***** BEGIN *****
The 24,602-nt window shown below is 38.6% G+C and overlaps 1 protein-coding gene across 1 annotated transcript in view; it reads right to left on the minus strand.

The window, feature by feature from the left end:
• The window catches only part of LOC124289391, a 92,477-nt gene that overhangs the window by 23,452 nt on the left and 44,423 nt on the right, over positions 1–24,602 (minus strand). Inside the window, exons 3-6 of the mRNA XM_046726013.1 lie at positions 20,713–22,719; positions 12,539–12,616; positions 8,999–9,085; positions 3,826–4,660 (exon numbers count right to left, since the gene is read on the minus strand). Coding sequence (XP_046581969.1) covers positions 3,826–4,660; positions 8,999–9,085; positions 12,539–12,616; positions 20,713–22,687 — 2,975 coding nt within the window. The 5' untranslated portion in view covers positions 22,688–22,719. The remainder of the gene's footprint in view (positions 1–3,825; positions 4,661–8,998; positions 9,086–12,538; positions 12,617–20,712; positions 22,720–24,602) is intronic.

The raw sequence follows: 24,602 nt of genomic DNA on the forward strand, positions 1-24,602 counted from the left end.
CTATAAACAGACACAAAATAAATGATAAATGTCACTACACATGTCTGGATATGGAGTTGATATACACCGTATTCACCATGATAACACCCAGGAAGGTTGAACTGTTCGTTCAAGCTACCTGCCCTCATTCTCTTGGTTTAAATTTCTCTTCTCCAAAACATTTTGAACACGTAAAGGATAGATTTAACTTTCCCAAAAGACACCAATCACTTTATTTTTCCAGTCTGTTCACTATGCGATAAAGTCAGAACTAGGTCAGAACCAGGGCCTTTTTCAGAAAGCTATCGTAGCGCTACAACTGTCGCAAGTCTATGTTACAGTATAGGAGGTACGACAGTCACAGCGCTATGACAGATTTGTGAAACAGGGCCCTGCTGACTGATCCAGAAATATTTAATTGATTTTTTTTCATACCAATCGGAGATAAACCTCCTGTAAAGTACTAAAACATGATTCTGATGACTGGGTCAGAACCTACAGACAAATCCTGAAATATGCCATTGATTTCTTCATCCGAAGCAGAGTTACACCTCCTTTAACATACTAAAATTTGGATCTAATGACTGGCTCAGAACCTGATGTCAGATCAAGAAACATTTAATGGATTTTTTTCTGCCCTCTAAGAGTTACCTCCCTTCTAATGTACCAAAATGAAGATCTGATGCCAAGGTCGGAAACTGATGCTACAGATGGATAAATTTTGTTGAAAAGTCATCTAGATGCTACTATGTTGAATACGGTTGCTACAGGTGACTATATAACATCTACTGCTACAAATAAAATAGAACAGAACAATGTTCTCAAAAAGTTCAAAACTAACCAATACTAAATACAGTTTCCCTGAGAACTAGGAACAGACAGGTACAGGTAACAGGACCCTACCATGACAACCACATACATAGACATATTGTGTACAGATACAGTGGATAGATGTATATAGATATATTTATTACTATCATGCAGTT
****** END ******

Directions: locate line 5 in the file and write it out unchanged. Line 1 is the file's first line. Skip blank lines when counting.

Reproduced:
CTATAAACAGACACAAAATAAATGATAAATGTCACTACACATGTCTGGATATGGAGTTGATATACACCGTATTCACCATGATAACACCCAGGAAGGTTGAACTGTTCGTTCAAGCTACCTGCCCTCATTCTCTTGGTTTAAATTTCTCTTCTCCAAAACATTTTGAACACGTAAAGGATAGATTTAACTTTCCCAAAAGACACCAATCACTTTATTTTTCCAGTCTGTTCACTATGCGATAAAGTCAGAACTAGGTCAGAACCAGGGCCTTTTTCAGAAAGCTATCGTAGCGCTACAACTGTCGCAAGTCTATGTTACAGTATAGGAGGTACGACAGTCACAGCGCTATGACAGATTTGTGAAACAGGGCCCTGCTGACTGATCCAGAAATATTTAATTGATTTTTTTTCATACCAATCGGAGATAAACCTCCTGTAAAGTACTAAAACATGATTCTGATGACTGGGTCAGAACCTACAGACAAATCCTGAAATATGCCATTGATTTCTTCATCCGAAGCAGAGTTACACCTCCTTTAACATACTAAAATTTGGATCTAATGACTGGCTCAGAACCTGATGTCAGATCAAGAAACATTTAATGGATTTTTTTCTGCCCTCTAAGAGTTACCTCCCTTCTAATGTACCAAAATGAAGATCTGATGCCAAGGTCGGAAACTGATGCTACAGATGGATAAATTTTGTTGAAAAGTCATCTAGATGCTACTATGTTGAATACGGTTGCTACAGGTGACTATATAACATCTACTGCTACAAATAAAATAGAACAGAACAATGTTCTCAAAAAGTTCAAAACTAACCAATACTAAATACAGTTTCCCTGAGAACTAGGAACAGACAGGTACAGGTAACAGGACCCTACCATGACAACCACATACATAGACATATTGTGTACAGATACAGTGGATAGATGTATATAGATATATTTATTACTATCATGCAGTT